Forced to Go Low Tech

This weekend had me with moments of childish fits and tantrums as my phone was out of commission. By itself the Samsung Galaxy 3 I carry is out of date and running slower each day. Each time my apps update the machine runs slower to the point I finally deleted the Facebook app and Twitter. Honestly, I wanted Twitter gone because of Trump’s tweets. While one could point out I don’t have to follow that fool, there is no other good reason to use twitter other than seeing what the twitter in chief has to say.

That night I sat at a Royal KMM typewriter that I left at my girlfriend’s house and started to write a story that I have been running through my head for months. While zombie books and economic collapse are prolific in post-apocalyptic fiction I have often wondered how to write a book pertaining to global warming. The problem of a long-term event taking decades to happen left me with a puzzle on how to write a story to fit the event. Typing out the first few lines I think I figured it out and continued until I had three full length, single spaced pages sitting next to me. A modest start but the plot was beginning and the world starting to take hold.

Saturday morning, I left my house without bringing a charger and by the end of the day I refused to run home to retrieve one. I spent the night at my girlfriend’s place and the next morning retrieved my charger from my car to use it while riding with her out of town to visit her family. Five minutes down the road the cheap Aldi product broke leaving me with a dead phone for the rest of the day. I tossed the charger in the back seat throwing a fit and stuffed the phone in my pocket.

An hour later my thinking had reverted back the 1980s. a time when there was no cell phone and the homes we were visiting still have landline phones on the wall. We talked about books and shared oven baked cookies.

With my new job, adapting to the work environment and slightly different schedule has left me off of Facebook the majority of the time and with Twitter long gone I don’t receive annoying notifications in the early hours of the day from our demented president. Running around in earlier hours and trying to change my schedule to fit everything I was doing before has become a challenge. I missed my podcast schedule last week and finally recorded the next episode for Top Ramen today. This blog hasn’t been updated as I would like it to be and my writing schedule has been sporadic at best. Although I will say that the rough draft for my zombie book (as if the world needs another one) Last Call was finished last week. It needs a lot of work but I hope it will offer something different in the market from the carbon copy material that is out there now.  Game Over is still being edited and I’m hoping for an April release, it would be nice to have something out before summer and show something for my time spent on it over the winter months.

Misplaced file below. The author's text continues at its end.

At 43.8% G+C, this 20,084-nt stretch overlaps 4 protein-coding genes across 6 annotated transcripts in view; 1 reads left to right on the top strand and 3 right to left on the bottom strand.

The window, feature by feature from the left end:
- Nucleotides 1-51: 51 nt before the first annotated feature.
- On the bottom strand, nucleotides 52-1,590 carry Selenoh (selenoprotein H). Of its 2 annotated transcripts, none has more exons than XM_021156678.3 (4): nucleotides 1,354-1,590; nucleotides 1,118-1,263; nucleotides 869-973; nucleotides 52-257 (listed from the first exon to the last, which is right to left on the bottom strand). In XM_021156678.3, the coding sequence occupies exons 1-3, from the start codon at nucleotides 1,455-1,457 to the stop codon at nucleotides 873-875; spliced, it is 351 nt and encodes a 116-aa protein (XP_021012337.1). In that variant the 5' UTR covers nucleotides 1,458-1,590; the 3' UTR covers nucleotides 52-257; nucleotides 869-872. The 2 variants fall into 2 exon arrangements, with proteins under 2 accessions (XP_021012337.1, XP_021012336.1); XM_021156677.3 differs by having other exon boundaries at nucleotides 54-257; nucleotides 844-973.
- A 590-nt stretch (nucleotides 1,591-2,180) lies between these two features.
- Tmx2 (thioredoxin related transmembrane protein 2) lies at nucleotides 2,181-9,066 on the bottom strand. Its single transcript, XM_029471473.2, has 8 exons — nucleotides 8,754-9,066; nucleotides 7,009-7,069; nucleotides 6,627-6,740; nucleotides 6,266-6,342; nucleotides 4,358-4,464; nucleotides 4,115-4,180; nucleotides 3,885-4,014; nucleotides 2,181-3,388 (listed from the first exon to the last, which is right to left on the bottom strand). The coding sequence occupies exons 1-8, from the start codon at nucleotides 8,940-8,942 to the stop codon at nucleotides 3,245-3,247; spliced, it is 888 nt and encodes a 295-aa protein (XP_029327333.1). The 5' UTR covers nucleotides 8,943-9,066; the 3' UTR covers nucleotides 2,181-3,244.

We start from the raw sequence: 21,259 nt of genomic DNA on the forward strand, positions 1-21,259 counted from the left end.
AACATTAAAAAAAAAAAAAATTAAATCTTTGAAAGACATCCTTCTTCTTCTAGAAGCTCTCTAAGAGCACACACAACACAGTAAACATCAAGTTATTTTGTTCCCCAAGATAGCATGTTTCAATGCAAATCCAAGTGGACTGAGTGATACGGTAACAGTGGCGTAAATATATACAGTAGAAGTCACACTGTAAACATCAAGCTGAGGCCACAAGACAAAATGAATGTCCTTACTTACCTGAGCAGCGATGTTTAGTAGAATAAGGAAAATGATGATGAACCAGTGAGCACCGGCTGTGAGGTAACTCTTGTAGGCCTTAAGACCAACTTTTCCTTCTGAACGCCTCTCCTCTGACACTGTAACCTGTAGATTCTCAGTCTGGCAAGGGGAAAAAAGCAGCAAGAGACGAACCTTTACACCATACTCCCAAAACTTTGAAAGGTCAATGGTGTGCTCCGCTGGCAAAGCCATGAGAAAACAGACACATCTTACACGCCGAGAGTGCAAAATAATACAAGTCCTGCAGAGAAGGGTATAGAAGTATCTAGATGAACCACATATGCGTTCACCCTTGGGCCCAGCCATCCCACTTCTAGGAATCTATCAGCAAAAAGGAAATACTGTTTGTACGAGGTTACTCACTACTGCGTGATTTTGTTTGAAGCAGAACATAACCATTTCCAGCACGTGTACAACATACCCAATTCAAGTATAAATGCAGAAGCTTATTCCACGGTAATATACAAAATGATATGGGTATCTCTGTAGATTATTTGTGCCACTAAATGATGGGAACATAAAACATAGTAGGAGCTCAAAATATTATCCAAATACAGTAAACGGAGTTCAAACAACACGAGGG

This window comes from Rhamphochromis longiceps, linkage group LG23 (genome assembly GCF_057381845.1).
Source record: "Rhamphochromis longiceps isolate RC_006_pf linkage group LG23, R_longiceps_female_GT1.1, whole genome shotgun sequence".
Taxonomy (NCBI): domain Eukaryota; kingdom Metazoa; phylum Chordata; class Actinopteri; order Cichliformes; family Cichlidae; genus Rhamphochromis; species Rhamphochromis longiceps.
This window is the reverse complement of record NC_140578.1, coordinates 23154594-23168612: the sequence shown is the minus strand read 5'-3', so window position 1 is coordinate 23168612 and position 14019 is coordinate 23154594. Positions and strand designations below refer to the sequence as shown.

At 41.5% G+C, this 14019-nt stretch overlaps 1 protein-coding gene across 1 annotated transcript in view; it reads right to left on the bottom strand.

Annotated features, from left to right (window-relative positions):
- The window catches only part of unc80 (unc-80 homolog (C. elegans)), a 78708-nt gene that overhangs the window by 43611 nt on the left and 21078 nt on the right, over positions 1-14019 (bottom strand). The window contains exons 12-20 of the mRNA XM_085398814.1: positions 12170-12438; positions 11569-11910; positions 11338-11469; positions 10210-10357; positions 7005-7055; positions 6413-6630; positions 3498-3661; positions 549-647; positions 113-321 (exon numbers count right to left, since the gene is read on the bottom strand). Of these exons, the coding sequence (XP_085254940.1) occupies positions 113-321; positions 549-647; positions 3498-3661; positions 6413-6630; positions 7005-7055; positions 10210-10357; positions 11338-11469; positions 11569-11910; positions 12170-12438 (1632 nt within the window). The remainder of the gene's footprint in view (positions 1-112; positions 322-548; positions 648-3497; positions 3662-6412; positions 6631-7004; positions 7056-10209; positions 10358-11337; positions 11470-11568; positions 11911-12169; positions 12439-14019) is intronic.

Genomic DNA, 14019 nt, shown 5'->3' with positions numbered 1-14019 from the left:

The upside to being closed out of the internet loop is not being bogged down with Trump news and being able to reclaim some sanity in my life. There is too much going on, too much news every fracking day, and too much commentary to keep up with what is happening. I have three trump podcast I’m subscribed to and not enough time to keep up with what is happening. At the moment, I’m thinking about unsubscribing to all of them just to clear my head. There was a time that I could turn on some jazz music, place a sheet of paper into my typewriter and start tapping away into a story until I became lost in another world. That is something I need to reclaim. The phone at the moment only has Instagram on it for my short fixes of connecting with the worldwide web. Facebook I currently don’t miss and if anything, I simply need to stick with my author page that has been neglected for weeks.

A project that I started last weekend is an old task that I hope will improve my writing. Many writers of a time long gone, learned their craft by sitting down at a typewriter and copying the works they admired most. Hunter S. Thompson would type out, from start to finish, The Great Gatsby and For Whom the Bell Tolls. He believed there was a rhythm to their writing and wanted to tap into that. Plus, there was the joy of trying to connect with how it might have felt to write those great American novels for the first time. A journalist who befriended Hemingway later in his life, learned grammar and sentence structure by copying Hemingway’s short stories over a weekend in an attempt to keep his journalism job. The practice worked and he later wrote Papa Hemingway in Cuba.

I didn’t read Gatsby for the first time until last year and since then it is one of the only books out of the 176 I read that year which has stayed with me. The writing style, the story that still speaks volumes today, and the fact that it was unsuccessful in the market spoke to me about how a great piece of literature could be overlooked until decades later. Again, I’m forcing myself to go low tech for the sake of improving my writing. The world is massive, with too much to take in. Stepping back and clearing my slate is a much-needed task if I’m going to be able to focus on what is important in my life. I’m thankful for the new job that I have, the security it affords, and while I wonder if it is a mistake to close my windows to a world that appears to be falling apart, I can only admit that as a small fish in a vast sea, there is little if anything I can do about it except continue on my path and maybe write something that might make a difference for those that read my stories.

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